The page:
Total Synthesis of Solanoeclepin A
Admittedly I don't check Nature Chemistry as often as I should, so I only noticed this truly epic synthesis of solanoeclepin A a few days ago. I remember being shocked by my first sight of the structure during a talk by Prof. Henk Hiemstra a couple of years back, especially that improbable looking DEF ring system. This synthesis is obviously a phenomenal technical achievement, and it must have been an incredibly demanding task, but at first glance there aren't too many sexy steps. The abstract mentions 'addressing one of the critical food issues of the twenty-first century' and solving natural supply problems, goals towards which this synthesis could be the first step.
I'd imagine that when attempting a synthesis of this complexity you'd want to stick as closely as you could to well established chemistry that can be performed on large scale, so I was surprised to see this nice little cross coupling around step 30:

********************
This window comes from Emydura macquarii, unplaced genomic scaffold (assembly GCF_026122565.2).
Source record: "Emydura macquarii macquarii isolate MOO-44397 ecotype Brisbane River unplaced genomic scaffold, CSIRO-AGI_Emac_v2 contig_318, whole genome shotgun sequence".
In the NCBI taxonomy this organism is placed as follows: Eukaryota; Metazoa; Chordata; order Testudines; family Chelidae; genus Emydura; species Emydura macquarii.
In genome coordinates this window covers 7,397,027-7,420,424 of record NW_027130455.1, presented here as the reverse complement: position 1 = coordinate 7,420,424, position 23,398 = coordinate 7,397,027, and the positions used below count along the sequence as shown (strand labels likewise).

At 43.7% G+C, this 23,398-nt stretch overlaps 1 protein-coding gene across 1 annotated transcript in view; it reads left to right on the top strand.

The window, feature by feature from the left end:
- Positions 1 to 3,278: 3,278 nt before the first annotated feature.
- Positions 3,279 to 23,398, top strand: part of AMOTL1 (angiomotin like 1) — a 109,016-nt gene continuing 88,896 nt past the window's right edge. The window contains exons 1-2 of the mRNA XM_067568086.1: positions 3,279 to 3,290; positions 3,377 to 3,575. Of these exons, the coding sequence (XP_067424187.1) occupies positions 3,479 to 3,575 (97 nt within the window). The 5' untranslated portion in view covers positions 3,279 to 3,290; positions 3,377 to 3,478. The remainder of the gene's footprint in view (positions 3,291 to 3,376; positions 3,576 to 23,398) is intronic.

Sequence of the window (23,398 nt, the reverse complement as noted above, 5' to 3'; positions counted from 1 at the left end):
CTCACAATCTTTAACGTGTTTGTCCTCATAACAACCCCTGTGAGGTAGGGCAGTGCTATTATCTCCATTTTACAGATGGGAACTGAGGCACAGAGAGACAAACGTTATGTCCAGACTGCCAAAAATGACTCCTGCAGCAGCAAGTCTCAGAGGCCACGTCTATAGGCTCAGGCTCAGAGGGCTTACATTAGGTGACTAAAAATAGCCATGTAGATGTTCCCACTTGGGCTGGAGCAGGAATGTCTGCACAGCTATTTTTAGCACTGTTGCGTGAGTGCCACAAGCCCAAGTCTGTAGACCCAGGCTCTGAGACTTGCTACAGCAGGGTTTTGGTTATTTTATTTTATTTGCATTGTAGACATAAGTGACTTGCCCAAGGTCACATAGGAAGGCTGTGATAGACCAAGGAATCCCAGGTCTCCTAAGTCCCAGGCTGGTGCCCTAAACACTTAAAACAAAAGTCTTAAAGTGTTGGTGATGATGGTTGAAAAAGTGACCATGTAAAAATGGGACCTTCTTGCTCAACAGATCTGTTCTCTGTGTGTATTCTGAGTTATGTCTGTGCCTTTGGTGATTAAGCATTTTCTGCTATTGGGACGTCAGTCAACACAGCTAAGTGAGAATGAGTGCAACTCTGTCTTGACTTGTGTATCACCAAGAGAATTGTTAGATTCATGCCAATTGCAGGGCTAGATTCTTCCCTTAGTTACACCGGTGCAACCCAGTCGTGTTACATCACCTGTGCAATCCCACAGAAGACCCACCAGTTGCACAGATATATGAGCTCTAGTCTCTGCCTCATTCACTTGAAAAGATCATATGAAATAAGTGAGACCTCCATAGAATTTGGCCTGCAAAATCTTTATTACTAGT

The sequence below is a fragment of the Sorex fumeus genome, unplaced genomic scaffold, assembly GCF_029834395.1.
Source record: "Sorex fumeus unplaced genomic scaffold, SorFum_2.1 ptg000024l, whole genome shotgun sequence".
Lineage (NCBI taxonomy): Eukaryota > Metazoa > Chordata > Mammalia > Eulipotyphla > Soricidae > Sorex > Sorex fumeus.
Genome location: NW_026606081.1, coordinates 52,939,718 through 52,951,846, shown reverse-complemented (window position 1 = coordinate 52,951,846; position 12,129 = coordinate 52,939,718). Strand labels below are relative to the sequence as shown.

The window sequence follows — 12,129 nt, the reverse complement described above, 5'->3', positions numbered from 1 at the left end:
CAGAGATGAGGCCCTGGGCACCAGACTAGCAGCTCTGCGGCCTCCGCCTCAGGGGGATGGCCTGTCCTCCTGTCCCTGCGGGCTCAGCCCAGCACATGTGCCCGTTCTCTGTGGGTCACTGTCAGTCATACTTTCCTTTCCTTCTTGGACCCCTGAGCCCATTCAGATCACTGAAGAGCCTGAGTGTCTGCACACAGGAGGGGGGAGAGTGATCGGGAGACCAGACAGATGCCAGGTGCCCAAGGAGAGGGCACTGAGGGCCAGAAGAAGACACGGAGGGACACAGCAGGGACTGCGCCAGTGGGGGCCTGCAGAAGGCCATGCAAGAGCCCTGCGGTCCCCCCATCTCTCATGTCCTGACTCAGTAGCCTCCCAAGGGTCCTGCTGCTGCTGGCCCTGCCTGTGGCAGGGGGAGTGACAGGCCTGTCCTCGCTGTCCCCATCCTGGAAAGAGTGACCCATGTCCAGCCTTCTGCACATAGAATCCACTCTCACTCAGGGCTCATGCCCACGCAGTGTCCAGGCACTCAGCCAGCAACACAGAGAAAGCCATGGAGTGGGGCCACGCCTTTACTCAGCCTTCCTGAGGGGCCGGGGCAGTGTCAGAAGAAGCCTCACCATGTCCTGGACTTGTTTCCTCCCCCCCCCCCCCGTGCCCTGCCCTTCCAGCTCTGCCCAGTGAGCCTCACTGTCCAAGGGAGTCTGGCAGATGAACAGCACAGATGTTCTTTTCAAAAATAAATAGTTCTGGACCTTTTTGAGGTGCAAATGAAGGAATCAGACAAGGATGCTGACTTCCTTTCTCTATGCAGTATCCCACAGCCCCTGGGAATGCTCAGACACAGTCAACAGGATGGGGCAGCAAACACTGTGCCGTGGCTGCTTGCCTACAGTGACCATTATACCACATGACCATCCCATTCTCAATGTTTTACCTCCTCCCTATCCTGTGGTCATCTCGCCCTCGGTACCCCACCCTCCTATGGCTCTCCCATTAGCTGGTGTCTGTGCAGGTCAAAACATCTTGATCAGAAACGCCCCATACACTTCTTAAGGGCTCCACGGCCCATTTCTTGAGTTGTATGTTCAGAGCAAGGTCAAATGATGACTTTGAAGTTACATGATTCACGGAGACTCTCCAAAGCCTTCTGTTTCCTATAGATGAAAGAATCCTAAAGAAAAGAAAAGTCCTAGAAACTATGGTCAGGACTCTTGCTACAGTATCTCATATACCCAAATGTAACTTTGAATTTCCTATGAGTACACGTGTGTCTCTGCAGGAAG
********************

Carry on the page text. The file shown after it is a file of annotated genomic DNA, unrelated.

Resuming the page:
I had no idea you could do this (although the methodology is older than I am), and even if I did, I probably wouldn't plan it in the middle of a 50+ step total synthesis! The method was originally described with aryl bromides and a range of silyl enol ethers, and although even the yields in the seminal paper are a bit so-so (50-65%), any alternative sequence I can think of is quite a bit longer. The α,β-unsaturated ketone is then immediately used as the dienophile for the intramolecular Diels-Alder reaction which forges the A,B and C rings. Wow. Just wow.
 A great organic chemist once told me that every synthesis should have at least one 'sexy step'.
 By my calculations every 10g of that not-so-readily available starting material gives 41 mg of the natural product. A little goes a long way, though, as it's active at down to 10^-10 g/mL in water.